Called. Qualified.

My husband and I are the parents of a teenager with Type 1 Diabetes.

That can be hard. It’s not like diabetes lets you take a break. There is no remission. There is no cure. There is only treatment: 24/7. And the game plan can change in an instant when the insulin pump’s power button quits working or TheKid gets a touch of a stomach virus.

There is one thing, though, that makes it clear that we’re the right people for the 24/7 job of caring for our diabetic teen.

We know how to look for patterns.

Diabetes is all about patterns. When you do x, you expect y to follow. When z follows instead, you need to examine whether you really did do x, or if q happened to get in the way.

I used to test educational software. Testing software is all about patterns. It’s also about remembering what you did 2 or 3 steps ago, because you need to examine if doing that caused this to happen.

Hubs is a computer programmer. See above. Plus, he majored in meteorology in college. Patterns all over the place.

Hubs and I learned, practiced, and taught Natural Family Planning. NFP is all about observing and recording patterns of things that happen in your body.

All of this pattern-noticing is a lot more critical when it comes to diabetes. There’s not a lot of room for error. You can’t just release a new version, like you can with software. You don’t get to start fresh next month like you can if you mess up your NFP chart, and if you mis-read your chart, well, we all know how that might turn out, and it’s not a terrible thing.

Too much insulin, though, can be fatal. Quickly. Too little insulin can have long-term consequences. The balancing act is a lot more critical. But we notice enough patterns to have figured out the times of day when TheKid needs more insulin to do the same job, and when he needs less, and what to do when he eats a crazy-high-carb meal from Chick-Fil-A.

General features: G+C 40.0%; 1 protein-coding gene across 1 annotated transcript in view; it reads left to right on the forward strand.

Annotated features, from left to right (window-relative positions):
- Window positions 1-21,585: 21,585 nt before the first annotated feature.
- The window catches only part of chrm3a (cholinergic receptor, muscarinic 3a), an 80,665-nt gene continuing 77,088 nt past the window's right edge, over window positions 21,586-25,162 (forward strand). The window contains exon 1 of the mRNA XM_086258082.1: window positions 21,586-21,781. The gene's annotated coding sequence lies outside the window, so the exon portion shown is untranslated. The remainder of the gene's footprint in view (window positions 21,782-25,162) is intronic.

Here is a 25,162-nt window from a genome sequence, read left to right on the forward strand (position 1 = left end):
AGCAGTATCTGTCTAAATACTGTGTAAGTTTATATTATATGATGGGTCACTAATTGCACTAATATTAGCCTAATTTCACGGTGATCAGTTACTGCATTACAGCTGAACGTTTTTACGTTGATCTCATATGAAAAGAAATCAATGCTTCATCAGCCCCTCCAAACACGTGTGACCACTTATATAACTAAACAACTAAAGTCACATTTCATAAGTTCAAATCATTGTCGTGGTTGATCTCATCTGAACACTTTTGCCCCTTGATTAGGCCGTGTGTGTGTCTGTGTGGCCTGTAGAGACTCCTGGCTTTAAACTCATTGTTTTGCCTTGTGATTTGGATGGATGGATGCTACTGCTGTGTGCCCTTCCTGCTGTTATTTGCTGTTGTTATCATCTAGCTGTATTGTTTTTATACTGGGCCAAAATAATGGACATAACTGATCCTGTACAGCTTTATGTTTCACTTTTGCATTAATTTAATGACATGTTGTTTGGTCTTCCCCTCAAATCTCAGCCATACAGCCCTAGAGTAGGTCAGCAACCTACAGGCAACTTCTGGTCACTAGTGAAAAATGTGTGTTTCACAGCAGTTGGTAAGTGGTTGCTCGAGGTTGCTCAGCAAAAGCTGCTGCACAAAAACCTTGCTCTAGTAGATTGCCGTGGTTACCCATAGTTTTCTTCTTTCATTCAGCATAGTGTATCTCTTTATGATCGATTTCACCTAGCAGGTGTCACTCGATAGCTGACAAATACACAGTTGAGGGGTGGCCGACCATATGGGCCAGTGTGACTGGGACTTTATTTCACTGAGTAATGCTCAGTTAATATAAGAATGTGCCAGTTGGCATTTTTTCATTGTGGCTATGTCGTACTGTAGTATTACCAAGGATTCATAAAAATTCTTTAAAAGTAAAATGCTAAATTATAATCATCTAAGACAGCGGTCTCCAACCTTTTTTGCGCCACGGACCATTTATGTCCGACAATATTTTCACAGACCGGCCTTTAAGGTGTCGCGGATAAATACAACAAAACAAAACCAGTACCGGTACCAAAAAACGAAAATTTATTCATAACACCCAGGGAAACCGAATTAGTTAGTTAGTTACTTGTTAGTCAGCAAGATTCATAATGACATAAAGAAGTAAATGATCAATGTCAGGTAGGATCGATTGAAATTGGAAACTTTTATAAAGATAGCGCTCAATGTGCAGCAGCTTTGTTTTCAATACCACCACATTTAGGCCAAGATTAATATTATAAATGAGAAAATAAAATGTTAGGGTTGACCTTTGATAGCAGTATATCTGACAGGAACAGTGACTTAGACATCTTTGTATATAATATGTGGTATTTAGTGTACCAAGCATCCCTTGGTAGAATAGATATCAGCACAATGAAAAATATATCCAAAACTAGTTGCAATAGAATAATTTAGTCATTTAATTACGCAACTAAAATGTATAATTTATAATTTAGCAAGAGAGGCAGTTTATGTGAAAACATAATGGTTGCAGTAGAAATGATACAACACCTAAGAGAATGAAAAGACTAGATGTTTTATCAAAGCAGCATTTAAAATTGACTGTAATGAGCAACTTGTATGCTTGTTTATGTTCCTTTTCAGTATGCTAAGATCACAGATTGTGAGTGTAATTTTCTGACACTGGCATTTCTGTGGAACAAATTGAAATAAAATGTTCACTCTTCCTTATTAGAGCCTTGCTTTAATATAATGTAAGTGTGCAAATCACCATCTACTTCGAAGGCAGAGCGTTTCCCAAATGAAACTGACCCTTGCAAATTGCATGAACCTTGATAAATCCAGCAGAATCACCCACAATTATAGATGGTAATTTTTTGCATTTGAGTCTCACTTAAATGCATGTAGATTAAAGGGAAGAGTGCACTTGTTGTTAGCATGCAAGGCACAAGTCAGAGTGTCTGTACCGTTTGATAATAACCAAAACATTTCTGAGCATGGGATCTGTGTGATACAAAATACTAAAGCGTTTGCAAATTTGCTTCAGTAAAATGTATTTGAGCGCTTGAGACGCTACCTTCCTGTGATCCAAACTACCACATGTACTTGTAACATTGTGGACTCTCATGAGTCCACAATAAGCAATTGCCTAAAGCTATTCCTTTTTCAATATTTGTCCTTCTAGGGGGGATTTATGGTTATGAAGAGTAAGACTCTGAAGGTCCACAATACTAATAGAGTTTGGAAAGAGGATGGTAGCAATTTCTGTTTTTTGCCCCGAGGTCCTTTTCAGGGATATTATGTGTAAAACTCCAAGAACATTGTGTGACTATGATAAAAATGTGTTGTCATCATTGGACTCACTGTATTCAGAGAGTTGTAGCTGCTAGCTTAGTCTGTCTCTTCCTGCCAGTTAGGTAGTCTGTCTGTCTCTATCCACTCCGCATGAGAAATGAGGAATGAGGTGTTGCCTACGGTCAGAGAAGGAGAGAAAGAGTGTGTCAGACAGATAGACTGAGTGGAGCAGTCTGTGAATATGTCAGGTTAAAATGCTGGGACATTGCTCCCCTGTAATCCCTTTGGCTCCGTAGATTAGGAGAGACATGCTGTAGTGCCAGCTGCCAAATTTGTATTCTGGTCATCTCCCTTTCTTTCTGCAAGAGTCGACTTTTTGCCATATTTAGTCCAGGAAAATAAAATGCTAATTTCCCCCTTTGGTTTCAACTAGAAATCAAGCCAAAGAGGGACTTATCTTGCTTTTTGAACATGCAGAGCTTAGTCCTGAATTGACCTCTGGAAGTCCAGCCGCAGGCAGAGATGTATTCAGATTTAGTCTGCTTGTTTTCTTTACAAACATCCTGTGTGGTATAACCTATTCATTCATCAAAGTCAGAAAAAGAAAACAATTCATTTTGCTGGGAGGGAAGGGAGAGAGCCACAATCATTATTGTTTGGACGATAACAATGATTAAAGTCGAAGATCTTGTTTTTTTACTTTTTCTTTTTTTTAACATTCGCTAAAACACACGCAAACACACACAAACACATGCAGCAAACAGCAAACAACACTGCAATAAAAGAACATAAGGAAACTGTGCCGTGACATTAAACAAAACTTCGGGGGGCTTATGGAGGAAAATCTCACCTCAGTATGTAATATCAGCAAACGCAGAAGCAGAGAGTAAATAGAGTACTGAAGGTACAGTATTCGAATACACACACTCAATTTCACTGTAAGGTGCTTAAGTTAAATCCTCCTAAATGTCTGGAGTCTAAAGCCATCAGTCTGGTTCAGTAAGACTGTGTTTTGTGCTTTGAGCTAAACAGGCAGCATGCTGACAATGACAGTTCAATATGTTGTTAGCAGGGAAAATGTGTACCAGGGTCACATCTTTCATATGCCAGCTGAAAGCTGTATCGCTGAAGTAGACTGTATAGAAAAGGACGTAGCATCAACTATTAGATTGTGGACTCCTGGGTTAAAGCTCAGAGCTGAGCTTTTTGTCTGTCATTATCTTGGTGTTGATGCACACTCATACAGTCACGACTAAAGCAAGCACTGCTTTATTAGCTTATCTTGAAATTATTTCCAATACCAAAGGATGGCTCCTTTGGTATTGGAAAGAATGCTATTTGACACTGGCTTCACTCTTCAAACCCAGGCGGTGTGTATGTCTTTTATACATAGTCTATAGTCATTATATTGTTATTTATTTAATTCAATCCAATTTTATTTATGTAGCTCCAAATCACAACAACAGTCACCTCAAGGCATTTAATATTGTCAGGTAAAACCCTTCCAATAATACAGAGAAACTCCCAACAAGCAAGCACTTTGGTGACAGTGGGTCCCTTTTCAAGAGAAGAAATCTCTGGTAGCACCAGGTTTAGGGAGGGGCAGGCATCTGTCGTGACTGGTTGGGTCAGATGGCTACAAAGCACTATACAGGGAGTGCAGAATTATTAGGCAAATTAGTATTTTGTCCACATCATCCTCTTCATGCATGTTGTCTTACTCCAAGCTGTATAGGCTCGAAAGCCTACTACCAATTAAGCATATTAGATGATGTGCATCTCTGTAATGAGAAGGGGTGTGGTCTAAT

A good portion of TheKid’s care depends on our ability to notice patterns and make judgments based on those patterns–but not to be so locked in that we automatically expect y to happen when we do x. Sometimes, we get j instead, and no one can figure out why.

There are plenty of times when we feel like this is above our heads. But we get some of our confidence in helping TheKid manage diabetes from our ability to note, record and compare patterns.

If that old adage, “God doesn’t call the qualified; he qualifies the called” is true, he’s been qualifying us for nearly three decades to do the delicate work involved in parenting our youngest child. I find that comforting.

Monday Recap July 27, 2015

Monday Recap-What I've been writing

 

Thanks to the magic of prescheduling, I was able to attend the Catholic Writers Guild Conference last week–and leave my computer behind! There were many people to meet and lots of knowledge to absorb.

Guest Blogging

PandaClub-baseFor NFP Week, I was a guest blogger at Erin McCole-Cupp’s Will Write for Tomato Pie in her “Captive Panda” series. What’s a Captive Panda? Go on over and find out. I’ve met 3 out of 4 authors from that series (and am well-acquainted with the last one, as we work together at 2 different websites.) Thanks, Erin, for hosting this important discussion.

At Cook and Count

Tiny Potatoes with Parsley title cJust one recipe this week, and it’s for one of my very favorite side dishes: Tiny Potatoes with Parsley.

At CatholicMom.com

casting the first stone coverI reviewed Casting the First Stone by Lisa Lawmaster Hess, a fellow CatholicMom.com contributor who’s also a Jersey girl. She’s working on the sequel (I peeked. It’s good stuff!) This novel questions whether anyone can actually “win” in a child-custody battle.

 

I was a Captive Panda: my subfertility story

This is NFP Awareness Week, and my friend Erin McCole-Cupp is hosting a series on NFP and subfertility on her blog. She asked me to share my story of NFP, endometriosis, and subfertility.

"Panda" by George Lu (2011) via Flickr, CC BY 2.0. Text added by author.
“Panda” by George Lu (2011) via Flickr, CC BY 2.0. Text added by author.

Pandas in captivity are notorious for their infrequent ability to conceive. They can conceive, but their fertility is compromised. I experienced subfertility for several years, and my use of NFP (and persistence in searching for a doctor who would take me seriously) finally helped me learn what was at the root of the problem.

Read my story of NFP, endometriosis and subfertility here.

PandaClub-base